Pandion II

From Wikipedia, the free encyclopedia
Jump to navigation Jump to search

In Greek mythology, Pandion II (/ˈpændiən/ or /ˈpændiɒn/; Ancient Greek: Πανδίων) was a legendary King of Athens, the son and heir of Cecrops II and his wife Metiadusa, and the father of Aegeus, Pallas, Nisos and Lycus.[1]


Pandion II was the eighth king of Athens in the traditional line of succession as given by the third century BC Parian Chronicle, the chronographer Castor of Rhodes (probably from the late third-century Eratosthenes) and the Bibliotheca.[2] He was preceded by Cecrops I, Cranaus, Amphictyon, Erichthonius, Pandion I, Erechtheus, and Cecrops II, and succeeded by and Aegeus and Theseus. Castor gives his reign as 25 years (1307/6–1282/1).[3] Originally there may have been a single Pandion and either Pandion I or Pandion II may have been a later invention in order to fill a gap in the mythical history of Athens.[4] Pausanias calls this Pandion the father of Procne and Philomela, usually considered to be the daughters of Pandion I.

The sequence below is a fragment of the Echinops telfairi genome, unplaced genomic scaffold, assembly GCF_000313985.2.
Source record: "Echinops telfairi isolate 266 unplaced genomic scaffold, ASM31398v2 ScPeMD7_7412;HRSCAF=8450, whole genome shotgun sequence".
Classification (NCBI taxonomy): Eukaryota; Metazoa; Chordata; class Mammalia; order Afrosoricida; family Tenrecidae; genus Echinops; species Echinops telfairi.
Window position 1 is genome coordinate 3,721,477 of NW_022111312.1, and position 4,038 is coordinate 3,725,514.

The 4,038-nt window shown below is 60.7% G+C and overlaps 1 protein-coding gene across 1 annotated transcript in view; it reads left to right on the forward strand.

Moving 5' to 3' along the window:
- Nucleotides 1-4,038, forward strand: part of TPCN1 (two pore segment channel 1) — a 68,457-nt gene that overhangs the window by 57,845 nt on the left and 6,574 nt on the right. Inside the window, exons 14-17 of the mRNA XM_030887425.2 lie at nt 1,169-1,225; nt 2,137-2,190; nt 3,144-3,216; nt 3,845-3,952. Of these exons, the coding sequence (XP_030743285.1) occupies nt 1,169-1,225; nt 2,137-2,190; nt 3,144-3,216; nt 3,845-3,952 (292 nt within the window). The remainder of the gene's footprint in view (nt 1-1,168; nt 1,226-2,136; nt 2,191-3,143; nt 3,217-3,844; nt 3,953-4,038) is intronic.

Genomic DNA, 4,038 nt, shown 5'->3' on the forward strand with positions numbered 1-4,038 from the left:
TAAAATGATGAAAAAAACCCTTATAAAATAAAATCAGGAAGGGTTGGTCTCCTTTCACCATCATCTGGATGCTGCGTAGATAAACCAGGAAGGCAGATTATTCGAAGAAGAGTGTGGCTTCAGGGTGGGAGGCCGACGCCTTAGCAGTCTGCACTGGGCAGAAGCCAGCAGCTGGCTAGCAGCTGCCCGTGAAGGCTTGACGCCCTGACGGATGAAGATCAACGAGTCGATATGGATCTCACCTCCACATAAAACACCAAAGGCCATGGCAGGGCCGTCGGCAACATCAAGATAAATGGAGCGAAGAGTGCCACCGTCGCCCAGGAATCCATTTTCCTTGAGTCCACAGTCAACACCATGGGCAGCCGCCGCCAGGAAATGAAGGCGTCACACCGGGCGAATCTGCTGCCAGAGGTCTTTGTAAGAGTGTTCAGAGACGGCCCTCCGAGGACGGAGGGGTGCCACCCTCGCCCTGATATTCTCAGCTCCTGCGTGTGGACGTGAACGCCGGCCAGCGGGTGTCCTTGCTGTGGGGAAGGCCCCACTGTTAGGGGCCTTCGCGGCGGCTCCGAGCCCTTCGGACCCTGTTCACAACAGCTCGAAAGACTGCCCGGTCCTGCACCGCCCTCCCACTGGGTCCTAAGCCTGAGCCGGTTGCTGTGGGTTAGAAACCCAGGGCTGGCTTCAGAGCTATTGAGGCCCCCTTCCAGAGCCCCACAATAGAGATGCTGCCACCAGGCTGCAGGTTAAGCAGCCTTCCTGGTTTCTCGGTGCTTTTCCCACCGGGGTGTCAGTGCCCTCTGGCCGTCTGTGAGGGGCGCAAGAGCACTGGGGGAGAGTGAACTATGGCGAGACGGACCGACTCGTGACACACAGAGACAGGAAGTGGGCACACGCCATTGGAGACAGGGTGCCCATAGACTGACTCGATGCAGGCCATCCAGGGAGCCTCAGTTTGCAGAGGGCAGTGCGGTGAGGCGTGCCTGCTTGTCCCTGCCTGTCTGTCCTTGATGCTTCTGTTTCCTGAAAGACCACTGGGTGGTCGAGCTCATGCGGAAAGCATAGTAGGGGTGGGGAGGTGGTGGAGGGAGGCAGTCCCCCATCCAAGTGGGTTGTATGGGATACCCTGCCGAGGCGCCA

Pandion was exiled from Athens by the sons of his uncle Metion who sought to put Metion on the throne. Pandion fled to Megara where he married Pylia, daughter of King Pylas. Later, Pylas went into voluntary exile to Messenia, because he had killed his uncle, Bias. Pylas then arranged for his son-in-law to be king of Megara. Pylia bore Pandion his four sons. When Pandion died at Megara, Nisos succeeded him as king. He had a hero shrine at Megara at the Bluff of Athene the Diver-bird. After this death, his other sons returned to Athens and drove out the sons of Metion, putting Aegeus on the throne.

Either Pandion II or Pandion I was usually identified with Pandion, the eponymous hero of the Attic tribe Pandionis.


  1. ^ Harding, pp. 48–50; Gantz, pp. 247–248; Smith, "Pandion 5."; Herodotus 1.173, 7.92; Apollodorus, 3.15.5; Strabo, 9.6.1; Pausanias, 1.5.3, 4.1.6 ff., 4.2.6.
  2. ^ Harding, p. 14, 42–50, Gantz, pp. 234–235, 247; Apollodorus, 3.14.5–3.15.5.
  3. ^ Harding, p. 48.
  4. ^ According to Kearns, p. 192, "originally there was only one Pandion"; but see Gantz, p. 235. Harding, p. 42 says: "It is usual to believe that one or the other of the two was invented for the purpose of fixing the chronographic calculations".


Regnal titles
Preceded by
Cecrops II
King of Athens Succeeded by